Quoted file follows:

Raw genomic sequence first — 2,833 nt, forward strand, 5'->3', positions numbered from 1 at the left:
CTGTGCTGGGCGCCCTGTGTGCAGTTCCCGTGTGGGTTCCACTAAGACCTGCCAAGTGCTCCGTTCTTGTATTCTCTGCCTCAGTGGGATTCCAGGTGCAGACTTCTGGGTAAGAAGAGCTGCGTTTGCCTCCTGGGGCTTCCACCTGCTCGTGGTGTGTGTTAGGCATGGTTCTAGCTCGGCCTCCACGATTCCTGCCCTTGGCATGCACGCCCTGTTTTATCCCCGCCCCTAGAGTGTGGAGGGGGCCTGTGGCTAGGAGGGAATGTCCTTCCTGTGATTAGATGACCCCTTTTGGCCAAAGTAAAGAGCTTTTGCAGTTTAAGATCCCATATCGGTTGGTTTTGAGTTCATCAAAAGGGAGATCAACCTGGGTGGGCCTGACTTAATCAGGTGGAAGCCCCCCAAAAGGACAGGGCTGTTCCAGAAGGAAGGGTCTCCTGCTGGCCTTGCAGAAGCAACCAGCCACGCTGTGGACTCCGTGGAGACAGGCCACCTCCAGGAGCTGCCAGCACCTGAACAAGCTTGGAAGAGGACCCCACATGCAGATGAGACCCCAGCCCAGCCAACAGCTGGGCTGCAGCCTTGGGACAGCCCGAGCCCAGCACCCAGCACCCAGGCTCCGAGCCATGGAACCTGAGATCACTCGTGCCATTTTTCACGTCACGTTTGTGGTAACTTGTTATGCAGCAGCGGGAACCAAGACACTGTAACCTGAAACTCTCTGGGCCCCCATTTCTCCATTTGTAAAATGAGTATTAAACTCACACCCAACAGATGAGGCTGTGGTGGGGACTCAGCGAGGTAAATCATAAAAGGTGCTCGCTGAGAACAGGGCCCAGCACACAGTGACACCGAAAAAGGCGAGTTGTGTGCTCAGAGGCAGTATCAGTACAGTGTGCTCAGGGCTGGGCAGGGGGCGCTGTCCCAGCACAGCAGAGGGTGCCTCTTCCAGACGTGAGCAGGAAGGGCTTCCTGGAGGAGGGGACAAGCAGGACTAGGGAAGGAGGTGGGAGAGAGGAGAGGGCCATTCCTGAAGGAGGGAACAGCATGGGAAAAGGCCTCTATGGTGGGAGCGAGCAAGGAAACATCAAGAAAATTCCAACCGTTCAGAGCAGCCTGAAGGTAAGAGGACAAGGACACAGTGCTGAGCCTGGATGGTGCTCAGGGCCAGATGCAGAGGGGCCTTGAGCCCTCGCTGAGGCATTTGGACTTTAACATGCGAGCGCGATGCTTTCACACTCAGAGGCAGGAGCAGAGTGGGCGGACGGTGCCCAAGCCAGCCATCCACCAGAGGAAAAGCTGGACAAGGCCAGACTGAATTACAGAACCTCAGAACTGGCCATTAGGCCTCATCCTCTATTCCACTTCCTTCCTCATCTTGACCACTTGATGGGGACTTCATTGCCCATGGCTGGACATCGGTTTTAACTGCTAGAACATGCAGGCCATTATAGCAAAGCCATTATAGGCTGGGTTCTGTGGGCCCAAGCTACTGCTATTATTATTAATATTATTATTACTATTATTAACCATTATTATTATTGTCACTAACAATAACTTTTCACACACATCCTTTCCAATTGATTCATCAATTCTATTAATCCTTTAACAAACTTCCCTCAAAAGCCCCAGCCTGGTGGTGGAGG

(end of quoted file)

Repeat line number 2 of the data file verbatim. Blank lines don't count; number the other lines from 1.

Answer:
CTGTGCTGGGCGCCCTGTGTGCAGTTCCCGTGTGGGTTCCACTAAGACCTGCCAAGTGCTCCGTTCTTGTATTCTCTGCCTCAGTGGGATTCCAGGTGCAGACTTCTGGGTAAGAAGAGCTGCGTTTGCCTCCTGGGGCTTCCACCTGCTCGTGGTGTGTGTTAGGCATGGTTCTAGCTCGGCCTCCACGATTCCTGCCCTTGGCATGCACGCCCTGTTTTATCCCCGCCCCTAGAGTGTGGAGGGGGCCTGTGGCTAGGAGGGAATGTCCTTCCTGTGATTAGATGACCCCTTTTGGCCAAAGTAAAGAGCTTTTGCAGTTTAAGATCCCATATCGGTTGGTTTTGAGTTCATCAAAAGGGAGATCAACCTGGGTGGGCCTGACTTAATCAGGTGGAAGCCCCCCAAAAGGACAGGGCTGTTCCAGAAGGAAGGGTCTCCTGCTGGCCTTGCAGAAGCAACCAGCCACGCTGTGGACTCCGTGGAGACAGGCCACCTCCAGGAGCTGCCAGCACCTGAACAAGCTTGGAAGAGGACCCCACATGCAGATGAGACCCCAGCCCAGCCAACAGCTGGGCTGCAGCCTTGGGACAGCCCGAGCCCAGCACCCAGCACCCAGGCTCCGAGCCATGGAACCTGAGATCACTCGTGCCATTTTTCACGTCACGTTTGTGGTAACTTGTTATGCAGCAGCGGGAACCAAGACACTGTAACCTGAAACTCTCTGGGCCCCCATTTCTCCATTTGTAAAATGAGTATTAAACTCACACCCAACAGATGAGGCTGTGGTGGGGACTCAGCGAGGTAAATCATAAAAGGTGCTCGCTGAGAACAGGGCCCAGCACACAGTGACACCGAAAAAGGCGAGTTGTGTGCTCAGAGGCAGTATCAGTACAGTGTGCTCAGGGCTGGGCAGGGGGCGCTGTCCCAGCACAGCAGAGGGTGCCTCTTCCAGACGTGAGCAGGAAGGGCTTCCTGGAGGAGGGGACAAGCAGGACTAGGGAAGGAGGTGGGAGAGAGGAGAGGGCCATTCCTGAAGGAGGGAACAGCATGGGAAAAGGCCTCTATGGTGGGAGCGAGCAAGGAAACATCAAGAAAATTCCAACCGTTCAGAGCAGCCTGAAGGTAAGAGGACAAGGACACAGTGCTGAGCCTGGATGGTGCTCAGGGCCAGATGCAGAGGGGCCTTGAGCCCTCGCTGAGGCATTTGGACTTTAACATGCGAGCGCGATGCTTTCACACTCAGAGGCAGGAGCAGAGTGGGCGGACGGTGCCCAAGCCAGCCATCCACCAGAGGAAAAGCTGGACAAGGCCAGACTGAATTACAGAACCTCAGAACTGGCCATTAGGCCTCATCCTCTATTCCACTTCCTTCCTCATCTTGACCACTTGATGGGGACTTCATTGCCCATGGCTGGACATCGGTTTTAACTGCTAGAACATGCAGGCCATTATAGCAAAGCCATTATAGGCTGGGTTCTGTGGGCCCAAGCTACTGCTATTATTATTAATATTATTATTACTATTATTAACCATTATTATTATTGTCACTAACAATAACTTTTCACACACATCCTTTCCAATTGATTCATCAATTCTATTAATCCTTTAACAAACTTCCCTCAAAAGCCCCAGCCTGGTGGTGGAGG